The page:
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It has not arrived yet but is encroaching daily a few miles to the south. The locals are hoping that the weekend ceasefire agreement and the prospect of EC monitors coming in to separate warring Serbs and Croats spare them the ravages of war. But scepticism is rife.
But we will always be here, even if we are six feet under. The army is our problem. The army was not always the problem, rather the reason for the town's existence.
Karlovac has always been a garrison town, on the frontier between two civilisations. Imperial Vienna granted the town its charter more than years ago, declaring Karlovac a military city and headquarters for the troops stationed here to defend the West against the Turks. Marshal Tito carried on the tradition after the war, establishing the town as one of the Yugoslav army's principal bases in Croatia. With as many as 10, troops stationed here, roughly every third man in the town is a soldier.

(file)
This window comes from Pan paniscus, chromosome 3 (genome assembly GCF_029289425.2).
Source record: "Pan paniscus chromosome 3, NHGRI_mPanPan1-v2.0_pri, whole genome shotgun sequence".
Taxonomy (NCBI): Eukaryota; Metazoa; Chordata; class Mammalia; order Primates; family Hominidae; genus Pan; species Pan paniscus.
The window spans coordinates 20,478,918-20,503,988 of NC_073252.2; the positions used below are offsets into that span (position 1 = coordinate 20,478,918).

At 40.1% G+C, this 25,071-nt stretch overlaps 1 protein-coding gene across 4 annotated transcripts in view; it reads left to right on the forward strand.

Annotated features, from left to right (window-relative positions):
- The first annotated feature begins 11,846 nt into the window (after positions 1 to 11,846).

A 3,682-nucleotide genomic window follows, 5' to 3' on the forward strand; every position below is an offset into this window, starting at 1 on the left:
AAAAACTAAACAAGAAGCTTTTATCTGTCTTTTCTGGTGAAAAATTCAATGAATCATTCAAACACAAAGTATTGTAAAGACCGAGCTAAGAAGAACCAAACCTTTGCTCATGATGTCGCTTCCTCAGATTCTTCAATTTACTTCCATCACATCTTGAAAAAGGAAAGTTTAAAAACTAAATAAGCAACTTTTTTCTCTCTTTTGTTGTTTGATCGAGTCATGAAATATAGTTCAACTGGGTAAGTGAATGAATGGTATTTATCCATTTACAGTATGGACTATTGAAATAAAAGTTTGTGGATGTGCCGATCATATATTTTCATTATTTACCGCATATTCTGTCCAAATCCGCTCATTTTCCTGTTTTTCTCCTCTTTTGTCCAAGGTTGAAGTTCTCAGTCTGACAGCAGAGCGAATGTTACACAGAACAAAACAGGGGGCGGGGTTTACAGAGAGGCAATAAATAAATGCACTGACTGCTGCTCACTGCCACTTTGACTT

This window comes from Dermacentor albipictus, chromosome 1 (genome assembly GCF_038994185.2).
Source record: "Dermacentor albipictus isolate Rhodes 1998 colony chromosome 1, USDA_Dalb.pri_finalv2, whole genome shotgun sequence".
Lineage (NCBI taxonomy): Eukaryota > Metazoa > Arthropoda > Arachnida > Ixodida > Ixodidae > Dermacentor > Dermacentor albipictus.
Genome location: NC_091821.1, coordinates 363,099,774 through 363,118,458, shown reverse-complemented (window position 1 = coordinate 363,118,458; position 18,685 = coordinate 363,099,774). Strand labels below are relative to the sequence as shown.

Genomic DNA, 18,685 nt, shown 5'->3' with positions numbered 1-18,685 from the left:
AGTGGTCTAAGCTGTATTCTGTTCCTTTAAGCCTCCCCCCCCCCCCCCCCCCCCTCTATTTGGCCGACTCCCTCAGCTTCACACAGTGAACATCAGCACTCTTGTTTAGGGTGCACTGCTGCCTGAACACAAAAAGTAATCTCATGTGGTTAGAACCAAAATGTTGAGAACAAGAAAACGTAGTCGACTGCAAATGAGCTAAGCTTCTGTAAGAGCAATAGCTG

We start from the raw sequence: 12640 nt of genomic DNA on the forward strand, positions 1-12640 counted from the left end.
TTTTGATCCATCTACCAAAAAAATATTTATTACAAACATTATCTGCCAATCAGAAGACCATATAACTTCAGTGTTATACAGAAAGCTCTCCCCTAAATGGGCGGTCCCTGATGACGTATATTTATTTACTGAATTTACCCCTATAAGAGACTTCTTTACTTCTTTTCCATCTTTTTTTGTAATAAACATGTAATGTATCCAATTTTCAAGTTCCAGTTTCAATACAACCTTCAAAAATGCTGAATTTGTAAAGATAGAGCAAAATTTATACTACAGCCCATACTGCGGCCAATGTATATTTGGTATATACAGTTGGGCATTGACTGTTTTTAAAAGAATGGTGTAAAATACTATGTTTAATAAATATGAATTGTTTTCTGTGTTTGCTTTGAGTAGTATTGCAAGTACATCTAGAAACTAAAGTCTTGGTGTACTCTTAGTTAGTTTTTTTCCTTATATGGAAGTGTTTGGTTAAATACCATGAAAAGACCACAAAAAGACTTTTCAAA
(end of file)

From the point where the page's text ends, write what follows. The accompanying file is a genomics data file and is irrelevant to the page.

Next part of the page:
It was our army and he was protecting us. With our money we paid for the tanks, for the aircraft, for the artillery, for the troops. We were proud of all this until they started shooting at us. Mrs Ban was among thousands of conscripts' mothers demonstrating here and across Yugoslavia for the past four days, demanding an end to the war in Croatia and the release of their sons from the army.
Until last week, the territorial conflict had been largely fought in the villages and countryside in the south and the east of Croatia. That changed with the Serbian rebel and army onslaught on Vukovar, a town the same size as Karlovac miles due east, raising doubts of the inviolability of Karlovac, where Serbs make up 25 per cent of the community. Mr Pribanic, a member of President Franjo Tudjman's nationalist Croatian Democratic Union, admits that he has lost control of at least 20 per cent of Karlovac district to the Serbian insurgents, and acknowledges that there is little resistance his town could offer if the hostile army decided on an offensive.